The best thing about the post-Communist era for the Jews was the opening of the gates of emigration. More than a million came to Israel, and many others went to Western countries. This of course changed the face of the communities they left. Recently emigration has slowed significantly and this has accelerated the process of the reconsolidation of Jewry in the Commonwealth of Independent States (CIS).

"All the Jews" are no longer sitting on their suitcases or trying to decide whether to go or stay. It also looks as if anyone who wanted to come to Israel did so before the economic crisis in Israel. Those who decided to stay (and who wish to remain Jewish) are now hard at work creating a framework that will ensure their ethnic future, aided by worldwide Jewish organizations and the Jewish Agency. Throughout the CIS there are many Jewish schools, which also teach Hebrew; there are adult classes for Judaic studies and Jewish cultural events; and there are both secular and religious national organizations.

The connection with family members who came to Israel is certainly contributing to the Jewish identity of those left behind, but, on the other hand, the marked drop in the number of local Jews is liable to increase intermarriage. The third factor is the institutionalization of religion by the authorities, which added Judaism to the (few) religions that enjoy "recognized" status. This has helped Chabad in particular and it sends vast sums of money for the expansion of its activities. One of the expressions of the strong status of this movement is the strange fact that the state agreed to recognize two Ashkenazi chief rabbis, one who has been serving since the Soviet era and another one, from Chabad, whom the authorities have decided to favor.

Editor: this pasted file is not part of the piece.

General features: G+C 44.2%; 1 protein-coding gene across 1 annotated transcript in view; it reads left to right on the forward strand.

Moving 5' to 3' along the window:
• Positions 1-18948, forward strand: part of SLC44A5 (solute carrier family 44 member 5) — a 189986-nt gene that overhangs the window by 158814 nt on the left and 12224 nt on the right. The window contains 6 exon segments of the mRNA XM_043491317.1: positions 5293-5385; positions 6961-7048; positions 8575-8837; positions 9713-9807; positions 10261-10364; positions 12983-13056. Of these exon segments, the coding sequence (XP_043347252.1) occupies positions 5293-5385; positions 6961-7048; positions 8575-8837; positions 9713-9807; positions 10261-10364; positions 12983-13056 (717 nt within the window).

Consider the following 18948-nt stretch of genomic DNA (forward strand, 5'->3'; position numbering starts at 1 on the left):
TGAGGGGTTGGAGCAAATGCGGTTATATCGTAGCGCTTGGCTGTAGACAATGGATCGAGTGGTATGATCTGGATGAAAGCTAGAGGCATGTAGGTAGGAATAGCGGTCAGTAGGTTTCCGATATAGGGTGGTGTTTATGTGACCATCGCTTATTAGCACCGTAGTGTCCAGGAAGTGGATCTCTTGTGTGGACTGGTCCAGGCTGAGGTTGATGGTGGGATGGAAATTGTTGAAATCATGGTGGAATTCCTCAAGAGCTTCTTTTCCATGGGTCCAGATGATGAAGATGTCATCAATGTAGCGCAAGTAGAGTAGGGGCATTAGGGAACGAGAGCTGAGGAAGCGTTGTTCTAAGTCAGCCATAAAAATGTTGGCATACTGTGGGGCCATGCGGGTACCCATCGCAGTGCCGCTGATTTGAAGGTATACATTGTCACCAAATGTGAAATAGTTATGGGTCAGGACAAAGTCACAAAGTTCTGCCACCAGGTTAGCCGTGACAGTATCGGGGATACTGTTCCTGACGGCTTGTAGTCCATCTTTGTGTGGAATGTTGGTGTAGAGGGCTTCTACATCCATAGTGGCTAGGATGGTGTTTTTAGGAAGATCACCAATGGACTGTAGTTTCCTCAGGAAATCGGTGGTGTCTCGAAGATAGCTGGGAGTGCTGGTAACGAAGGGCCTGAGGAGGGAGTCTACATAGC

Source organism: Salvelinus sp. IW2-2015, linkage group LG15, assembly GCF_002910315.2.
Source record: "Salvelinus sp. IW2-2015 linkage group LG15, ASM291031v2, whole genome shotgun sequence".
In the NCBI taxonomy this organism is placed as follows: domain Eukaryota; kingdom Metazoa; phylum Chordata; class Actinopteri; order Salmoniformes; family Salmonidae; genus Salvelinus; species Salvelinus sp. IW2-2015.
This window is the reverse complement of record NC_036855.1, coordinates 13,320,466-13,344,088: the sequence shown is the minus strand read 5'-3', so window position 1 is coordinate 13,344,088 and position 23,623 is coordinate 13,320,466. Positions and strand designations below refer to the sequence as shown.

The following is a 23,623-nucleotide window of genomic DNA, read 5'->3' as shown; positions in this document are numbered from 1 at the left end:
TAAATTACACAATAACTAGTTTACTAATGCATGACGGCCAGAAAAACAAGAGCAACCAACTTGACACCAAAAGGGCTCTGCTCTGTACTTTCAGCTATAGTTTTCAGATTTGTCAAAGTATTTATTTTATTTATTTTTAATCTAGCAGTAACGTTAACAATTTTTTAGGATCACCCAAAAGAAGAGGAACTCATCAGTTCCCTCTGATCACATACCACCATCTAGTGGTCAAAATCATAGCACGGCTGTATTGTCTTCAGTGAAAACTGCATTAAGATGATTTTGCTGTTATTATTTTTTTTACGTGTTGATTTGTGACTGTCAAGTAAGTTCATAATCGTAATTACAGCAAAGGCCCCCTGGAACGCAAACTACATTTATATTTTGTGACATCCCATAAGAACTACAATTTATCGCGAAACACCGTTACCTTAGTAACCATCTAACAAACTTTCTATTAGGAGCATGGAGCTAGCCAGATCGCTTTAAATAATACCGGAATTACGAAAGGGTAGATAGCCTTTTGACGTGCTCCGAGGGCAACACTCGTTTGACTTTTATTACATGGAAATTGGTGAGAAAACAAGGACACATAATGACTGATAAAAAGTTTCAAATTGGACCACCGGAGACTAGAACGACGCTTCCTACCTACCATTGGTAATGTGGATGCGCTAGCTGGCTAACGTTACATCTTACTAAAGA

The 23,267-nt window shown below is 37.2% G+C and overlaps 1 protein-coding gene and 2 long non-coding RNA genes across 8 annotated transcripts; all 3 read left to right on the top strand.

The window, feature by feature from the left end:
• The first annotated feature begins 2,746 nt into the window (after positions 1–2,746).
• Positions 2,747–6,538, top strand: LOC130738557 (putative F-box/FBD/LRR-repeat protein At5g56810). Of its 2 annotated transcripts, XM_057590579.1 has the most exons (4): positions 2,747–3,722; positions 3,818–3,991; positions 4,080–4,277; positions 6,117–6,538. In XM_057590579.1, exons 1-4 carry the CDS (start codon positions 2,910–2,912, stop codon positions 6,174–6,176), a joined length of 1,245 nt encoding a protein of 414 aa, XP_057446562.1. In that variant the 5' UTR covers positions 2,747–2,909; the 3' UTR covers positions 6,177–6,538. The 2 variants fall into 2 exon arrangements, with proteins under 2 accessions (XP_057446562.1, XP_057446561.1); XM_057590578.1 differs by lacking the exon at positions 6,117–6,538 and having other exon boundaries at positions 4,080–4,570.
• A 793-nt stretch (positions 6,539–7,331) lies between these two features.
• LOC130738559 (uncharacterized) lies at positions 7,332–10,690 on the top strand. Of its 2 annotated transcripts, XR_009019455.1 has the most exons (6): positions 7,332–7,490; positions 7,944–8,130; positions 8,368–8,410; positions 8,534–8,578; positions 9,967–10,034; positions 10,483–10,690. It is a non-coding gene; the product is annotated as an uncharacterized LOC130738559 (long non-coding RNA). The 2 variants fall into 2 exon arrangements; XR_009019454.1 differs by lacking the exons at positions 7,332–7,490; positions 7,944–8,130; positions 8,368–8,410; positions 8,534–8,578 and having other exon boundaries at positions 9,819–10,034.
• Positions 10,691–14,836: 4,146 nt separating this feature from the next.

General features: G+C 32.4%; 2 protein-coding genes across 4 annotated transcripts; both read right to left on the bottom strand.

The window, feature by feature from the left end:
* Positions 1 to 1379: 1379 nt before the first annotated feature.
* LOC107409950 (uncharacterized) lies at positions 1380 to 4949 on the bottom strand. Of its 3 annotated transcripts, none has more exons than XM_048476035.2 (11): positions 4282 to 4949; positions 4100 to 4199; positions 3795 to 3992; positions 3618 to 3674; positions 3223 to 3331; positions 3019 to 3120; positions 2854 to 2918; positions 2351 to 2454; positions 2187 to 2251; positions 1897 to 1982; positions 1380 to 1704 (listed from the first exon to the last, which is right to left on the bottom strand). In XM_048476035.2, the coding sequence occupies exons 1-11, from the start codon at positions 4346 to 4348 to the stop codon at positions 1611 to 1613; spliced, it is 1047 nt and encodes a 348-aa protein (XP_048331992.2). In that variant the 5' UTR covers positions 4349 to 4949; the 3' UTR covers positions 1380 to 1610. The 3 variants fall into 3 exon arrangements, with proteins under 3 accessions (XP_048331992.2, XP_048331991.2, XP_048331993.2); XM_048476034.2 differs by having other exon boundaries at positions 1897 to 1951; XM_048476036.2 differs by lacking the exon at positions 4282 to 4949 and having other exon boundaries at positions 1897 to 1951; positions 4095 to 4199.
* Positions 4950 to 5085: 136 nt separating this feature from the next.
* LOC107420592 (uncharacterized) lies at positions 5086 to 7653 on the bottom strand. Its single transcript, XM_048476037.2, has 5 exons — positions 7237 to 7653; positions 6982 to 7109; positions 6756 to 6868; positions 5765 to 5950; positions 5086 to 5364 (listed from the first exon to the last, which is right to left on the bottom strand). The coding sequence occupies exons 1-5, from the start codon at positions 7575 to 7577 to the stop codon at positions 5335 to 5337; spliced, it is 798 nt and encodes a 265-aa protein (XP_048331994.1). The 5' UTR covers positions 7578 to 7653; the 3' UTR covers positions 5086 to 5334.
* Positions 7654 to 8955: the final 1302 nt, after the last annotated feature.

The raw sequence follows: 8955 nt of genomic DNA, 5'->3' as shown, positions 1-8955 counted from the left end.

The Interfax Russian news agency last week reported that "the Russian Congress of Religious Organizations and Jewish Communities" had formulated "a cultural ideology regarding the key aspects of life in our times." The declaration notes, in conservative tones, the preference of motherhood and homemaking as women's roles. It also speaks of political, cultural and social equality for women, but opposes "the trend to diminish the importance of her role as wife and mother." Concerning abortions, the declaration states that "the Bible's determination that human life is sacred from the outset contradicts the right to freedom of choice regarding the fate of the fetus."